This is not an organised sector. Economy theory does not speak much about this. Economists consider this economy does not contribute for national economy at macro level. Other reasons for considering as informal economy are based on certain criteria and assumptions like; any national law does not directly govern the sector. Government does not recognise the economy so they do not protect and safe guard the economy. As this is not recognised so it does not comes under the preview of legal framework. Many economists argue that the prime reason for non-acceptance by the government is because the economy does not directly contribute financially to the treasury of Government. Whatever the reasons there in, the truth is the sector is not properly patronised and cared.
The non-formal sector works under high degree of economic and social insecurity. They do not get any support in terms of formal credit linkage, skill upgradation, and business information because of its non-recognition and not organised status.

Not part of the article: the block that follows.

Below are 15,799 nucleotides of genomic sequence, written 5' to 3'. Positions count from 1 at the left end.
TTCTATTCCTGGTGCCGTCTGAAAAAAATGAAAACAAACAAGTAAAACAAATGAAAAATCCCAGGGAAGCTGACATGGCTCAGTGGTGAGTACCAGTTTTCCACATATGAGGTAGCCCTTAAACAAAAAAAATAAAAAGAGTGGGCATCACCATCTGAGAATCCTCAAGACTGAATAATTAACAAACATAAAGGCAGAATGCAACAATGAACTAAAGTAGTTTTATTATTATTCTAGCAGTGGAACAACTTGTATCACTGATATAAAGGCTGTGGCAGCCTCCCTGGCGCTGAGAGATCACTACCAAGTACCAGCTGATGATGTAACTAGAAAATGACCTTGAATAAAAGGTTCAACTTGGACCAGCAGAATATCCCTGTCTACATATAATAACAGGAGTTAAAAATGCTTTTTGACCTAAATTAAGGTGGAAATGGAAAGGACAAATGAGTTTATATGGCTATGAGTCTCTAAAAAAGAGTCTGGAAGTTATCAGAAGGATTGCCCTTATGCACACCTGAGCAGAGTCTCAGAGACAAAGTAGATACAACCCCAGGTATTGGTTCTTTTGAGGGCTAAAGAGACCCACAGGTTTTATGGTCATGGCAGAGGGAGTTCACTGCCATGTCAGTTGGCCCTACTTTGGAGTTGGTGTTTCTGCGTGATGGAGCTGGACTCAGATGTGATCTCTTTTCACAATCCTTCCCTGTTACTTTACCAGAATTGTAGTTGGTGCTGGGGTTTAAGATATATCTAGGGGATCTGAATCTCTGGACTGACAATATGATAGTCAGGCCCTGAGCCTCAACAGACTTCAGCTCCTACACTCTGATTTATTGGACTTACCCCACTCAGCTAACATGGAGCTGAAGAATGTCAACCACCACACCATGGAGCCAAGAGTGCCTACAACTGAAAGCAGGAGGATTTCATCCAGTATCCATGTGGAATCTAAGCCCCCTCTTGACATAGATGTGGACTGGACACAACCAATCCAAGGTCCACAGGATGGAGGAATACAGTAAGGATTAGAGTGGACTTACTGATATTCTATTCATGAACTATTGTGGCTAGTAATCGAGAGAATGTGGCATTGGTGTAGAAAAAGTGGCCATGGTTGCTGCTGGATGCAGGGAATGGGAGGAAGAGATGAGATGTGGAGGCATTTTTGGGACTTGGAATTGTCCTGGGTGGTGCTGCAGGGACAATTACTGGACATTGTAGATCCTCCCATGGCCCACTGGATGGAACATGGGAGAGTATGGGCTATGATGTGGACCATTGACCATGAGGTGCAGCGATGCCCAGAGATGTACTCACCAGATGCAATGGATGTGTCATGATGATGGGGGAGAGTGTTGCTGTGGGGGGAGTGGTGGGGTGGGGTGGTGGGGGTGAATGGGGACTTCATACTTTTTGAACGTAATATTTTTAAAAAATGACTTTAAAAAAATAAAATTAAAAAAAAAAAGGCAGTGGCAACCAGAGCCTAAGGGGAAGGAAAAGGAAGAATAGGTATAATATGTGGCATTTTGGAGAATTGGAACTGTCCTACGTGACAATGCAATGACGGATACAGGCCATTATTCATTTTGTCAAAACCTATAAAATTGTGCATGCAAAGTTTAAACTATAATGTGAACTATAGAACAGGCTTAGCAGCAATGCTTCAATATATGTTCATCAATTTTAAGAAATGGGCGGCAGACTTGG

How this business runs?
The fundamental requirements for any business to run are buyer, seller, place, materials and money. If we analyse the market ingredients of this economy in Somaliland we find that the buyers and sellers are from rural and urban local communities. They gathered mostly in the pick hour of business that is 8 am to 12 pm. The items they sell in the market are numerous starting from money exchange, vegetable vending, jewellery selling, tea vending, chat selling, traditional handicrafts business, cloth retailing to milk and meat selling. The mode of transaction is through Somali shillings (now 1 US $ is equivalent to 6500 SSh).
The challenges for the sector: